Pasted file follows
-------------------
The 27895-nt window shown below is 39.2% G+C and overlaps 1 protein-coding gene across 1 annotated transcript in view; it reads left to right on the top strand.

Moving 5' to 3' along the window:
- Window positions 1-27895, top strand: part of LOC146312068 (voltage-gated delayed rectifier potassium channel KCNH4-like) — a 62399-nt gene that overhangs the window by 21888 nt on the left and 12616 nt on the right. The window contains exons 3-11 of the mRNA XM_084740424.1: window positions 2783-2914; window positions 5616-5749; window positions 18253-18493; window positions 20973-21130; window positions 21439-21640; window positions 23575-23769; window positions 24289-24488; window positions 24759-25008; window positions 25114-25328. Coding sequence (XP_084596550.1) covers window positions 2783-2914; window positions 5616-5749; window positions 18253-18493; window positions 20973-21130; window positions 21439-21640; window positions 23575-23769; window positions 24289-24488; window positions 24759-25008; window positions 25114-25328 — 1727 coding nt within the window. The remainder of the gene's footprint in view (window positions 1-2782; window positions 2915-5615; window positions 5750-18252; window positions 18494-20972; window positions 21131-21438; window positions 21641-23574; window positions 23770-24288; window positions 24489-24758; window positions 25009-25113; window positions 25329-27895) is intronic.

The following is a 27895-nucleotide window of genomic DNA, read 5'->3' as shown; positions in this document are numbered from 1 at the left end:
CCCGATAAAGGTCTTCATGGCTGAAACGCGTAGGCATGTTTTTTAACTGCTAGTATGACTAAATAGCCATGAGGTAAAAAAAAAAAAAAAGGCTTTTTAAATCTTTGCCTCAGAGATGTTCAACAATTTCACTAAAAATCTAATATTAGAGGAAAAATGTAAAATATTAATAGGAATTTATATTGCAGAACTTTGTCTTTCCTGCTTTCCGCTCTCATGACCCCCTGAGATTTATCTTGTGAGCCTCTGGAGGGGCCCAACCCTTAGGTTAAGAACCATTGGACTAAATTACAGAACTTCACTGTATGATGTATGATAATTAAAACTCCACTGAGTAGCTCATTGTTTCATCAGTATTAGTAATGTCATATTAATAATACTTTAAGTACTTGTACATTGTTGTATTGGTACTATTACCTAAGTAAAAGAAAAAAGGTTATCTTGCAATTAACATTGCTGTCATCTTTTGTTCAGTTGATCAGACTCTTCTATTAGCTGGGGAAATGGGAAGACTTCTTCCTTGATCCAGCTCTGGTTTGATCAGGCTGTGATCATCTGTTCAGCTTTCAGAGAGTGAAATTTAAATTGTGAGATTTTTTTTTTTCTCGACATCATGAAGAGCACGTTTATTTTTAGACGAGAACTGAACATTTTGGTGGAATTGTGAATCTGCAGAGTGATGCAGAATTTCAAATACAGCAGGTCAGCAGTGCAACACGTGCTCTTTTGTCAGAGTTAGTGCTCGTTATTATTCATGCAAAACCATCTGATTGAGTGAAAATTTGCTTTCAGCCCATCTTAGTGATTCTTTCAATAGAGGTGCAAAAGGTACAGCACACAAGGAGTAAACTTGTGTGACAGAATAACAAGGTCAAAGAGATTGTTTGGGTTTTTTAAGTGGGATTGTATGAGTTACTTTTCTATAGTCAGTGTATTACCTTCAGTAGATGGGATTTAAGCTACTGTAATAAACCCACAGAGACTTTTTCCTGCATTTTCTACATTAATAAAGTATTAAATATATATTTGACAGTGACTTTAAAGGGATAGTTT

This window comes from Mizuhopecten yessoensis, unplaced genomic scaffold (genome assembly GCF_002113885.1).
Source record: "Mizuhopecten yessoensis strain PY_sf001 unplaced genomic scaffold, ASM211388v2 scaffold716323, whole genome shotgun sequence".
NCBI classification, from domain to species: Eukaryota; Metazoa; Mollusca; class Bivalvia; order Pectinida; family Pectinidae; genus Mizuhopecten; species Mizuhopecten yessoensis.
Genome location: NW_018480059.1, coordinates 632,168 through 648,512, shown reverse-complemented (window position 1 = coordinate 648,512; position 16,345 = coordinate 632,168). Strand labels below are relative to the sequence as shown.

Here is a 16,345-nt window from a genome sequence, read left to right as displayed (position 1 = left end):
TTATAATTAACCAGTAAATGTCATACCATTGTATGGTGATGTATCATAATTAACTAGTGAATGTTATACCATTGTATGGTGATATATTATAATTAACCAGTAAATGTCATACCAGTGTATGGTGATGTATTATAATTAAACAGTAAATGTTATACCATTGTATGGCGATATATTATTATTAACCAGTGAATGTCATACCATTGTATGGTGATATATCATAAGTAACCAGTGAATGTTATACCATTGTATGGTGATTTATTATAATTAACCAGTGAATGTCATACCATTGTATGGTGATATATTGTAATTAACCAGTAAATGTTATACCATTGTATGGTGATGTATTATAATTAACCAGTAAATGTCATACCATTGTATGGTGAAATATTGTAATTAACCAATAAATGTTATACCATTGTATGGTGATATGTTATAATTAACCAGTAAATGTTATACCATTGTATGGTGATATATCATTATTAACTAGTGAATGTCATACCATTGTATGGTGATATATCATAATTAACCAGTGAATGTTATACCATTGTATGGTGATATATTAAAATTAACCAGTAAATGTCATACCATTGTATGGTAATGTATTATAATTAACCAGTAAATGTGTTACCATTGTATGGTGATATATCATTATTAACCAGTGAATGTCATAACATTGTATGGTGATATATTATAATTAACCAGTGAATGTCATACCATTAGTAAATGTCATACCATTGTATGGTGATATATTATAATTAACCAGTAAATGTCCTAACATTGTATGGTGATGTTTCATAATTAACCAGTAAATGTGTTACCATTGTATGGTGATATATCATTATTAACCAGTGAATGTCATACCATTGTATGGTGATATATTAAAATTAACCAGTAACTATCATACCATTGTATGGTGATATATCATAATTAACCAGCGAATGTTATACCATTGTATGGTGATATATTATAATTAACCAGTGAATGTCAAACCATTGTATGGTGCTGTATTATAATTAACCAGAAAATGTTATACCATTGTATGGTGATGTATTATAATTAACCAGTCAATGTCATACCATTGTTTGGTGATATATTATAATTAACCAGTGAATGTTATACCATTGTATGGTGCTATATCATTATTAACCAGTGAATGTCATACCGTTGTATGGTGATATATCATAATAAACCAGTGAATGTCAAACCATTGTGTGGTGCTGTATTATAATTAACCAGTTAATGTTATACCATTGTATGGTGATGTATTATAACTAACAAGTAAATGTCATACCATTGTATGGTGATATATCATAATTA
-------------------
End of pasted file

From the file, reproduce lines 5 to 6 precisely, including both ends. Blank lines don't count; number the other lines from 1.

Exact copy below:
CCCGATAAAGGTCTTCATGGCTGAAACGCGTAGGCATGTTTTTTAACTGCTAGTATGACTAAATAGCCATGAGGTAAAAAAAAAAAAAAAGGCTTTTTAAATCTTTGCCTCAGAGATGTTCAACAATTTCACTAAAAATCTAATATTAGAGGAAAAATGTAAAATATTAATAGGAATTTATATTGCAGAACTTTGTCTTTCCTGCTTTCCGCTCTCATGACCCCCTGAGATTTATCTTGTGAGCCTCTGGAGGGGCCCAACCCTTAGGTTAAGAACCATTGGACTAAATTACAGAACTTCACTGTATGATGTATGATAATTAAAACTCCACTGAGTAGCTCATTGTTTCATCAGTATTAGTAATGTCATATTAATAATACTTTAAGTACTTGTACATTGTTGTATTGGTACTATTACCTAAGTAAAAGAAAAAAGGTTATCTTGCAATTAACATTGCTGTCATCTTTTGTTCAGTTGATCAGACTCTTCTATTAGCTGGGGAAATGGGAAGACTTCTTCCTTGATCCAGCTCTGGTTTGATCAGGCTGTGATCATCTGTTCAGCTTTCAGAGAGTGAAATTTAAATTGTGAGATTTTTTTTTTTCTCGACATCATGAAGAGCACGTTTATTTTTAGACGAGAACTGAACATTTTGGTGGAATTGTGAATCTGCAGAGTGATGCAGAATTTCAAATACAGCAGGTCAGCAGTGCAACACGTGCTCTTTTGTCAGAGTTAGTGCTCGTTATTATTCATGCAAAACCATCTGATTGAGTGAAAATTTGCTTTCAGCCCATCTTAGTGATTCTTTCAATAGAGGTGCAAAAGGTACAGCACACAAGGAGTAAACTTGTGTGACAGAATAACAAGGTCAAAGAGATTGTTTGGGTTTTTTAAGTGGGATTGTATGAGTTACTTTTCTATAGTCAGTGTATTACCTTCAGTAGATGGGATTTAAGCTACTGTAATAAACCCACAGAGACTTTTTCCTGCATTTTCTACATTAATAAAGTATTAAATATATATTTGACAGTGACTTTAAAGGGATAGTTT

This window comes from Mizuhopecten yessoensis, unplaced genomic scaffold (genome assembly GCF_002113885.1).